Yet, with its plethora of flaws, “Justice League” still stands out for the DCEU. And that’s because “Justice League” knows what it is. It knows it’s not too serious nor too comedic. It knows how to get the audience’s attention. The DC Extended Universe has learned from their mistakes and it shows. They no longer ask what they want from the audience: they demand it. And as that audience, we will listen. Because with great storylines and phenomenal actors/actresses, the movie will always be good. Maybe not great (that’s where cinematography and meaning step into play), but good enough to buy a ticket and see it again. That is why I give “Justice League” a total score of 8.5/10.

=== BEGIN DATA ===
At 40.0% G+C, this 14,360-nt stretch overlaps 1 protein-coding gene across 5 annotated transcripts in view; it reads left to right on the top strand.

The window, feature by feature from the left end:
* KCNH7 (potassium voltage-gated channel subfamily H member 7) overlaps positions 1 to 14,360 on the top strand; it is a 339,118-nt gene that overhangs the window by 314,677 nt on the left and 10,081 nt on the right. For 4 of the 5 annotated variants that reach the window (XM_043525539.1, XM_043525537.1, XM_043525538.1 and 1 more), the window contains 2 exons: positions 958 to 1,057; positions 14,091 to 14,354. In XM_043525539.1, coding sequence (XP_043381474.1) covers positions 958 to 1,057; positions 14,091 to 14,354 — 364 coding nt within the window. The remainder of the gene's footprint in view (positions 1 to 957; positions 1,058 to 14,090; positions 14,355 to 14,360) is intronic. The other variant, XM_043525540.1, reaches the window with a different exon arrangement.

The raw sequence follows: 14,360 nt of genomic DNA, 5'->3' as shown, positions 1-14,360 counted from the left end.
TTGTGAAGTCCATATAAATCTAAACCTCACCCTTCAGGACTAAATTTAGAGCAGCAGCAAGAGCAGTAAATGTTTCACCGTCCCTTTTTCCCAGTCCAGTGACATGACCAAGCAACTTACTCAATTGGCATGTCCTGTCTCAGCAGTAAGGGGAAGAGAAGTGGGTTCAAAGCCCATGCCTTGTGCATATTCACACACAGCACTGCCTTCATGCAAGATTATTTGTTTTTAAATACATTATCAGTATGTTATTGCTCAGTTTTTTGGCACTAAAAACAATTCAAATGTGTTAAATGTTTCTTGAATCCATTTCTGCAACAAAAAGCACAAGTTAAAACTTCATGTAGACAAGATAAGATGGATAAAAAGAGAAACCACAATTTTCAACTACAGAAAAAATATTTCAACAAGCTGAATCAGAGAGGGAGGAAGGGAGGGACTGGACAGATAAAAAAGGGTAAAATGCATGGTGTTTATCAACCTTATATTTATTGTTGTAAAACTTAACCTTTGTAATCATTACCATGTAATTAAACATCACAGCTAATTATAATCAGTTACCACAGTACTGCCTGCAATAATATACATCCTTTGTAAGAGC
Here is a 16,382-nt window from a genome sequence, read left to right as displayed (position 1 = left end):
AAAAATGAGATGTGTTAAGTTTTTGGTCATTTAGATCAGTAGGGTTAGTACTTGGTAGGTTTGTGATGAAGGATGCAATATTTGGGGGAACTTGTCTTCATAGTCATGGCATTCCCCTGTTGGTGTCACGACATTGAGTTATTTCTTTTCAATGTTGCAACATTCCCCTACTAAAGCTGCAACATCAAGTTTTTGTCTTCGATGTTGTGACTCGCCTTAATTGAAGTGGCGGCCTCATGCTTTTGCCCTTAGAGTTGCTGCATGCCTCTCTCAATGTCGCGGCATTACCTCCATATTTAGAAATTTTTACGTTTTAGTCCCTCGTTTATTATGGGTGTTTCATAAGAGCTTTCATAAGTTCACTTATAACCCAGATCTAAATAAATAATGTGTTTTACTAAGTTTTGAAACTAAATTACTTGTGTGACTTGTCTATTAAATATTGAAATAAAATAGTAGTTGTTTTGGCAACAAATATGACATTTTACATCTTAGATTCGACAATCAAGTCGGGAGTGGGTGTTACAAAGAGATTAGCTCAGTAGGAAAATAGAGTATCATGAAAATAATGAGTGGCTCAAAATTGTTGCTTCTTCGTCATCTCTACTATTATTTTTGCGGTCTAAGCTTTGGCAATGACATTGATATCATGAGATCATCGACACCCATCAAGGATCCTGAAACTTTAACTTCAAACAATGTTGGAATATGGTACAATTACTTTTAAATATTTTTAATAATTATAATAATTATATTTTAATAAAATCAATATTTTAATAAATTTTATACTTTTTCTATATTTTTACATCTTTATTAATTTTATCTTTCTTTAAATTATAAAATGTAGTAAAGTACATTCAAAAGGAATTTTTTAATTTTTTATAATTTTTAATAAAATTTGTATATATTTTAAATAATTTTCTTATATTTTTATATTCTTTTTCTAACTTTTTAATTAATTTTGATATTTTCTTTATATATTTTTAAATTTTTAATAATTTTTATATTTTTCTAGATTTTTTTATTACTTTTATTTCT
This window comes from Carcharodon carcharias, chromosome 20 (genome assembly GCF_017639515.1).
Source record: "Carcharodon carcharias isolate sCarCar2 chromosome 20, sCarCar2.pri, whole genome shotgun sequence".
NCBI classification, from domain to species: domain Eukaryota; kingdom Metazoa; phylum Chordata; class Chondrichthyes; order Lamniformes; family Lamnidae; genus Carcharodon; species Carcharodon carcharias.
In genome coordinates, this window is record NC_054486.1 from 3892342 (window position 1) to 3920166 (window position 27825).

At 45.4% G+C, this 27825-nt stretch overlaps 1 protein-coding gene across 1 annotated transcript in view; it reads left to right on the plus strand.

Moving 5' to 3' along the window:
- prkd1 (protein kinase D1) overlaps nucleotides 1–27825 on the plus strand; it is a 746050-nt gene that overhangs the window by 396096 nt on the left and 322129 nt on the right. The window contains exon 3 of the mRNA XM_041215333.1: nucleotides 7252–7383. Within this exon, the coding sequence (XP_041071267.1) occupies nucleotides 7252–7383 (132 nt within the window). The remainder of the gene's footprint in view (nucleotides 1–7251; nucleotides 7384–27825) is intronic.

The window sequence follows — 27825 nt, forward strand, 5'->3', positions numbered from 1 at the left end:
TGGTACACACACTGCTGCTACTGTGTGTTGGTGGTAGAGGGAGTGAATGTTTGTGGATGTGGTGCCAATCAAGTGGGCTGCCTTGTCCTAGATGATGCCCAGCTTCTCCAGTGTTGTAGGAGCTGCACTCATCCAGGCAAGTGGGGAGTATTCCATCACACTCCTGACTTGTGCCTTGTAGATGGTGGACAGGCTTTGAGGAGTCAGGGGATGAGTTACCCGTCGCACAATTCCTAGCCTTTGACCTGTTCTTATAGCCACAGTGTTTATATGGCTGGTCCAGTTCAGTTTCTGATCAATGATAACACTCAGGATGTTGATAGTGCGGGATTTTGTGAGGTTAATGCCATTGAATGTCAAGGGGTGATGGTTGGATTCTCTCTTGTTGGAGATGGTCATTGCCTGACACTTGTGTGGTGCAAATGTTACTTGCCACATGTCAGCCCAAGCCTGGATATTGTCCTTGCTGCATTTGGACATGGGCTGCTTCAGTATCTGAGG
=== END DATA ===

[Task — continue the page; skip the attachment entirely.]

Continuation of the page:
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1 Comment

One Response to “Liam’s Hit O’ Miss List: “Justice League””

  1. Isaiah Magana on December 1st, 2017 12:22 pm